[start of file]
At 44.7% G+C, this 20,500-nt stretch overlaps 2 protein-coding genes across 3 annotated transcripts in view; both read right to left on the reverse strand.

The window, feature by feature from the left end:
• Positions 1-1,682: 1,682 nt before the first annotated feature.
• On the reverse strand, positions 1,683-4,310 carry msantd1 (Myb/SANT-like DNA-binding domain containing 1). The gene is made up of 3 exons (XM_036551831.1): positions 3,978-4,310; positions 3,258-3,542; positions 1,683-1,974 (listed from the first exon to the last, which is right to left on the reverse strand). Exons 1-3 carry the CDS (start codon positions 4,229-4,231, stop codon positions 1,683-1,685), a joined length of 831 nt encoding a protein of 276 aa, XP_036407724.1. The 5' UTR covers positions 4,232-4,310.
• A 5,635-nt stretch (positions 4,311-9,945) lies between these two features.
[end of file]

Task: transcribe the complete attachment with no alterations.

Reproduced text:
At 44.7% G+C, this 20,500-nt stretch overlaps 2 protein-coding genes across 3 annotated transcripts in view; both read right to left on the reverse strand.

The window, feature by feature from the left end:
• Positions 1-1,682: 1,682 nt before the first annotated feature.
• On the reverse strand, positions 1,683-4,310 carry msantd1 (Myb/SANT-like DNA-binding domain containing 1). The gene is made up of 3 exons (XM_036551831.1): positions 3,978-4,310; positions 3,258-3,542; positions 1,683-1,974 (listed from the first exon to the last, which is right to left on the reverse strand). Exons 1-3 carry the CDS (start codon positions 4,229-4,231, stop codon positions 1,683-1,685), a joined length of 831 nt encoding a protein of 276 aa, XP_036407724.1. The 5' UTR covers positions 4,232-4,310.
• A 5,635-nt stretch (positions 4,311-9,945) lies between these two features.